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Posted at 10:53 AM ET, 04/26/2012

Maryland needs a full-time legislature

As fallout from the Great Annapolis Meltdown of 2012 continues to reverberate, word comes that the most likely solution to the tax increases/casino gambling impasse will be to have two special sessions of the General Assembly. The first special session will take place in May and will deal only with the issue of tax increases so as to avoid the $500 million in spending cuts contained in the “Doomsday Budget.” The second special session would likely be called in August and would focus on gaming.

Commenting on the possibility of two special sessions a mere two months apart Gov. Martin O’Malley said: “I think that both issues deserve a hearing and some resolution. What made this session very disappointing and frustrating by the end was considering both of those issues at the same time.”

In other words, the General Assembly attempted to walk and chew gum at the same time and wound up falling face down with its bubblicious stuck to the sidewalk.

The catastrophe that was the end of the 2012 legislative session inflicted serious damage on the reputations of the state, the Assembly, Gov. O’Malley, House Speaker Mike Busch and especially Senate President Mike Miller. Calling two special session to “resolve” the issues of taxes and gaming will do nothing to restore those reputations. Quite the contrary, the possibility of two sessions raises serious questions about the judgement of those managing the Free State.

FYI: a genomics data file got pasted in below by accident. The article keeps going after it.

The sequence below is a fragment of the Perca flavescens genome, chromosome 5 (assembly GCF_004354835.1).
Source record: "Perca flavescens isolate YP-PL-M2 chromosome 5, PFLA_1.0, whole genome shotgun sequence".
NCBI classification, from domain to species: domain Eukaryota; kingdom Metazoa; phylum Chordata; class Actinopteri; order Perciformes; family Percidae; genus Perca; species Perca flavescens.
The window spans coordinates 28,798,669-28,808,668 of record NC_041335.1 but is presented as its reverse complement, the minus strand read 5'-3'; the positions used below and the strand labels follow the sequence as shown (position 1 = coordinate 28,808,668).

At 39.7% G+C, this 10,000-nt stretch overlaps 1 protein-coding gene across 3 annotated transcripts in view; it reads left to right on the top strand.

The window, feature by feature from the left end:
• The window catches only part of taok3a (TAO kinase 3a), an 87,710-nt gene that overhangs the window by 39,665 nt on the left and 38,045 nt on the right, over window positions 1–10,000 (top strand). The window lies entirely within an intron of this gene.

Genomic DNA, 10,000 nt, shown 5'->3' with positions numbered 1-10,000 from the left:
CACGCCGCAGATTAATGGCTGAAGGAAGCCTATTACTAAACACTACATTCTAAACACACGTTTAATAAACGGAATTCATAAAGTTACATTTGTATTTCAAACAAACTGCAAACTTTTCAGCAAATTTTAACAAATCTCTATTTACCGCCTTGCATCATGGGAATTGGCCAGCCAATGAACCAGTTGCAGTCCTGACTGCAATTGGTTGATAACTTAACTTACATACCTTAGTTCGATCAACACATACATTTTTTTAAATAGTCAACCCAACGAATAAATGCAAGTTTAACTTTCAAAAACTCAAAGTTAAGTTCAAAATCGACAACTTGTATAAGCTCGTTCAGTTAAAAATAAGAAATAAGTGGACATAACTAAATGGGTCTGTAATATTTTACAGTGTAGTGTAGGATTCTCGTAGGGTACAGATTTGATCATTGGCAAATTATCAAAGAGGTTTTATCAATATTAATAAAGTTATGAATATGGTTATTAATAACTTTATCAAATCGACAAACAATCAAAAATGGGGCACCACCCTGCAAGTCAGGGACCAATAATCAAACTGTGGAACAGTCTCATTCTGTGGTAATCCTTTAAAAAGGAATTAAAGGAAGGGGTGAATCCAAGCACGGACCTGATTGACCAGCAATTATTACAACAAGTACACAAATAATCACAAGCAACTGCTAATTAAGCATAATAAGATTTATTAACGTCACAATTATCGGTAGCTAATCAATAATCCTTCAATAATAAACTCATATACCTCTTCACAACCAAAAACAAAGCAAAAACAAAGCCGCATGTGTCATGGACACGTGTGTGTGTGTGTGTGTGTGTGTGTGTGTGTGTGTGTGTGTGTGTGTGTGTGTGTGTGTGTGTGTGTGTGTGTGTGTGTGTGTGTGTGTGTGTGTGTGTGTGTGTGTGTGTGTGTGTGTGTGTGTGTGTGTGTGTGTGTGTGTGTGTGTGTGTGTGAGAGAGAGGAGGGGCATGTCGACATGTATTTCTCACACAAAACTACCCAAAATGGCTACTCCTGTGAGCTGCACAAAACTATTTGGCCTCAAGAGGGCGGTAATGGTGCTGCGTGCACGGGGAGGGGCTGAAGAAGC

Not only could the Assembly not manage to walk and chew gum during the 90 day session with its clearly defined and constitutionally prescribed timeline, the Assembly is apparently so incompetent as a body that it cannot be trusted to deal with more than one issue during a special session — that’s the message being sent.

In reality, what all of this makes abundantly clear is that Maryland needs to abandon its antiquated part-time legislature and adopt a full-time Assembly.

Yes, you read that correctly. I realize that in the face of the Great Meltdown it may seem counter-intuitive to call for a full-time legislature. Perhaps it sounds like a recipe for multiplying the failings of the current Assembly. But hear me out.

Every year the General Assembly convenes in January and embarks on a hectic 90-day legislative marathon that ends in early April. Every year there are hundreds of bills left unpassed and dozens of issues left unaddressed as the constraints of the 90-day session force everything into a position secondary to the budget. For 90 days, the voices of everyday Marylanders are drowned out by a horde of lobbyists camped out in Annapolis

[Continue reading Todd Eberly’s post at The FreeStater Blog.]

Todd Eberly blogs at The FreeStaterBlog. The Local Blog Network is a group of bloggers from around the D.C. region who have agreed to make regular contributions to All Opinions Are Local.

By  |  10:53 AM ET, 04/26/2012

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